What are the side effects of the kewda flower?

While the kewda flower has a history of medicinal and cultural significance, it is prudent to understand the side effects associated with it. Though considered generally safe when used in moderation and following traditional practices, adverse reactions can occur, mainly if consumed or applied excessively. 

Some individuals may experience allergic reactions upon contact with kewda-based preparations, such as oils or extracts. Like many botanicals, the kewda plant may interact with certain medications or medical conditions, warranting caution for those with underlying health concerns. 

As with any herbal remedy, consult a healthcare professional before incorporating the kewda flower into one’s healthcare routine. It will ensure a safe approach to harnessing the potential benefits while mitigating side effects.

Ayurveda and kewda flower

Kewda flower holds a distinguished place within Indian Ayurvedic medicine, where it has been revered for its multifaceted therapeutic potential. Traditional Ayurvedic practices have long recommended kewda flower for addressing various health concerns, ranging from common disorders like headaches and colds to more complex conditions like epilepsy and hepatitis. 

It is a cardiotonic agent, an antioxidant, and a valuable aphrodisiac in Ayurveda. The botanical gem contains many phytochemicals, including lignans, isoflavones, vitamins, and nutrients. Integrating the kewda flower into Ayurvedic practices underscores the profound connection between nature’s offerings and the holistic well-being of individuals.


1. What is ganjam kewda flower?

Ganjam Kewda flower refers to a specific variety of kewda flower cultivated and primarily found in the Ganjam district of Odisha, an Indian state. It shares many of the same characteristics and uses as the more widely known kewda flower, including its aromatic properties and applications in traditional medicine and perfumery.

2. What are the kewda flower uses?

Kewda flowers have various applications in traditional medicine for treating headaches, skin ailments, and digestive issues. Additionally, Kewda flowers find wide use in the perfume industry for their fragrance.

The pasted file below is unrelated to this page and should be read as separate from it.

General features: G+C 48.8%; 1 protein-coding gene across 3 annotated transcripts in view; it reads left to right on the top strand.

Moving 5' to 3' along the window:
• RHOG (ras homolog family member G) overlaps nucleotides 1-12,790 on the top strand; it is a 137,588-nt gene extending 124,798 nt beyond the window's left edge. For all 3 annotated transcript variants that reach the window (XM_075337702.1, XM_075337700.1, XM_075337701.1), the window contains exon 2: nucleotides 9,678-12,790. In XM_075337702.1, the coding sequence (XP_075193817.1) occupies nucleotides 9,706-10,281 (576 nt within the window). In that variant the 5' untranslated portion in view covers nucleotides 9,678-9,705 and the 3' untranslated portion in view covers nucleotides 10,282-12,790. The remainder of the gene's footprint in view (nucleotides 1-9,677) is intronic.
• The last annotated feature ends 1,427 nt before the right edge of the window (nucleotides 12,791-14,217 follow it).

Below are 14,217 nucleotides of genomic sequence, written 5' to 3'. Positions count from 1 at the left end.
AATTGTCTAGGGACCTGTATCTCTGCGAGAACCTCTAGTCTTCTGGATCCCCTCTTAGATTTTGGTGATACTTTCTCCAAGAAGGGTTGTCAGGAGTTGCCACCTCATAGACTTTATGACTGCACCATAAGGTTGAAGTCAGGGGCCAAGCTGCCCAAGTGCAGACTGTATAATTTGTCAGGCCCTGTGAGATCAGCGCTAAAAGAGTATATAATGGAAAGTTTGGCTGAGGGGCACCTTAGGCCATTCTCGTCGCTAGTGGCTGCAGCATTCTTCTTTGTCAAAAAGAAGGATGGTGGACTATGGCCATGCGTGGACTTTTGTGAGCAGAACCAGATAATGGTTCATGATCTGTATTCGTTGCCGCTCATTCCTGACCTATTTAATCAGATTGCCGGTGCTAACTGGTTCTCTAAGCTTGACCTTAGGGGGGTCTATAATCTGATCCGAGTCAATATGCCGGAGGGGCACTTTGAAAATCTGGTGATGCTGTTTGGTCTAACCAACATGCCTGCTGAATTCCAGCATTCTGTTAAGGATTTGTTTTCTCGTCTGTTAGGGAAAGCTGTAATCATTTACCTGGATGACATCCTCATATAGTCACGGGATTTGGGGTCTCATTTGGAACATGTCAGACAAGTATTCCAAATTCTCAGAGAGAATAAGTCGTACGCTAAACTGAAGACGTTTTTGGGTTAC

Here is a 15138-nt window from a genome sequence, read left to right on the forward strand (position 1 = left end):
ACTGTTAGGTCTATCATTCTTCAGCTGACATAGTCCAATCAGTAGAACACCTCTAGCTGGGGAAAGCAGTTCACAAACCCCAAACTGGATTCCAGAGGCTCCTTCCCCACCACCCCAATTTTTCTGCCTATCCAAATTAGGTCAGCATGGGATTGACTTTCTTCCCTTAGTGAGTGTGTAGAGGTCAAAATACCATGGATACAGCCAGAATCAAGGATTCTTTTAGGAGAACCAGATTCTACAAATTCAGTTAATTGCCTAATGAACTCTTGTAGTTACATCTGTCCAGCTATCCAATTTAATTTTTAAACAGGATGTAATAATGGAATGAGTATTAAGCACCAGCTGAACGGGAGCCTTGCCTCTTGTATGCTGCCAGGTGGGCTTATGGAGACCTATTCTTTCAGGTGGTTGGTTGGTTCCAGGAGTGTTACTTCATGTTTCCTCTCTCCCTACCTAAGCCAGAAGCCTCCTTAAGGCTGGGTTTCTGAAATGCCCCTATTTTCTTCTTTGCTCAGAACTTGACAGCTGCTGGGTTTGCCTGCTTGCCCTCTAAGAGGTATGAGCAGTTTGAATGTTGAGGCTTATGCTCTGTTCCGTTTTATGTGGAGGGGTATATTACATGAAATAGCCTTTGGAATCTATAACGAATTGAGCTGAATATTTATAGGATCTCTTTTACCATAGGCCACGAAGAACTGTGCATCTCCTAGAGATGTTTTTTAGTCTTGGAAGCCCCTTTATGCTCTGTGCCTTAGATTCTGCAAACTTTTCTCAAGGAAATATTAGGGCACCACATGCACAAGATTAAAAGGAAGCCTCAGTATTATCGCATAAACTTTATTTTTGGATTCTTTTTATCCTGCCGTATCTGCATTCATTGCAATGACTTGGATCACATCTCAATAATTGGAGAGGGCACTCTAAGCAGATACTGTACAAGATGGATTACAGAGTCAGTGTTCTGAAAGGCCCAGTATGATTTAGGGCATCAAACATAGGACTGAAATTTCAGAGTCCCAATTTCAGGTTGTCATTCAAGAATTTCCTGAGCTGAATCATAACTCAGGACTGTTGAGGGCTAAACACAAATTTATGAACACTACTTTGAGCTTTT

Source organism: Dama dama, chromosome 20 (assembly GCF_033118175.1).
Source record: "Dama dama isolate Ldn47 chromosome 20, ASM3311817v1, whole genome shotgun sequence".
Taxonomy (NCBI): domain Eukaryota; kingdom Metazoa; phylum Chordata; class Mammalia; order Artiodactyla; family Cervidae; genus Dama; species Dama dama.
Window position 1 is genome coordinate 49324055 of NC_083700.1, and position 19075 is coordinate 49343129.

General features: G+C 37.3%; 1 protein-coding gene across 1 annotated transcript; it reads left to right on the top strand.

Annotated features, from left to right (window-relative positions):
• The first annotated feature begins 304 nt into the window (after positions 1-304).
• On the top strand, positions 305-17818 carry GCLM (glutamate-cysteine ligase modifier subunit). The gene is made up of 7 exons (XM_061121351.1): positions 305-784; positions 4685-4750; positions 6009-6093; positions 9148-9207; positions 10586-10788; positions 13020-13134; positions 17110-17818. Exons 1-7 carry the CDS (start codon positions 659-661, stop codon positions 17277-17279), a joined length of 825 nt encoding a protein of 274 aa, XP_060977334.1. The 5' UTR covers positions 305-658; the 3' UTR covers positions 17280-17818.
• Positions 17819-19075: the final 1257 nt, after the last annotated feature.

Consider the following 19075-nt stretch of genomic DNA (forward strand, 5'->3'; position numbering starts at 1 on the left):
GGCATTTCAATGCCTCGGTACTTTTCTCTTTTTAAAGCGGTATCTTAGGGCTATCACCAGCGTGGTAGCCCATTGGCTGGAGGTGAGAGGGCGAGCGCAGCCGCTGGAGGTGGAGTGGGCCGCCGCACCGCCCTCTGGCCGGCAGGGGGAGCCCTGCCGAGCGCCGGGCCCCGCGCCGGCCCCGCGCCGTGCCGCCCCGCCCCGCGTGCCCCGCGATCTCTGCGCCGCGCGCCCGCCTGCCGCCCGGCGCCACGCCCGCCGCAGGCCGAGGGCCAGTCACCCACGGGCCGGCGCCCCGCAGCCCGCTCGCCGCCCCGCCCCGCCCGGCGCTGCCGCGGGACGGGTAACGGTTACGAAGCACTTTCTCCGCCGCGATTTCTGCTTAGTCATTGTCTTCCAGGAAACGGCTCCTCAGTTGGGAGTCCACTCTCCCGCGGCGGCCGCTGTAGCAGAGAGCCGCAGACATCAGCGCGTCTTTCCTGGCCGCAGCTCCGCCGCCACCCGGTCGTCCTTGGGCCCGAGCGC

3. What is the kewda flower plant?

The kewda flower plant, scientifically known as Pandanus odoratissimus, is a tropical evergreen shrub or small tree. It belongs to the Pandanaceae family and the plant has long, spiky leaves and produces fragrant, intricate flowers highly esteemed for their fragrance and medicinal and aromatic properties.

4. What is the kewda flower called in English?

In English, the kewda flower is the “Screw Pine” flower. The name comes from the plant’s spiral arrangement of leaves and resemblance to the pine tree, despite not being botanically related to true pines.

5. What is the kewda flower used for?

Kewda flowers serve several purposes. They find use in traditional medicine systems for their potential therapeutic properties, including treating headaches, skin ailments, and digestive disorders. Kewda flowers are highly prized for their sweet and alluring scent in the fragrance and perfume industry.

6. What is kewda made of?

Kewda itself is not made but instead refers to the flowers of the Pandanus odoratissimus plant. These flowers contain various natural compounds, including essential oils, alkaloids, lignans, isoflavones, coumestrol, and other phytochemicals. Kewda flowers’ unique fragrance and potential medicinal properties are due to the complex combination of these natural constituents.


With its enigmatic charm and manifold attributes, the kewda flower is a testament to the profound connection between nature and human well-being. Kewda has carved out a niche in traditional herbal medicine, offering common and complex remedies for maladies. Its fragrance has graced the perfume industry, and its history etched into cultural traditions. This botanical treasure is a profound source of healing and aromatic delight. 


The information provided here does not intend to replace professional advice or treatment.


  1. Pandanus odoratissimus (Kewda): A Review on Ethnopharmacology, Phytochemistry, and Nutritional Aspects. 2014

Dr. Pawan Kumar Sharma

Dr. Pawan Kumar Sharma is an adept medical professional with an M.D in Ayurveda from Gujrat Ayurveda University where he was the university topper of his batch. In his B.A.M.S years in the renowned Devi Ahilya University, Indore, Dr Sharma was awarded two gold medals for his academics.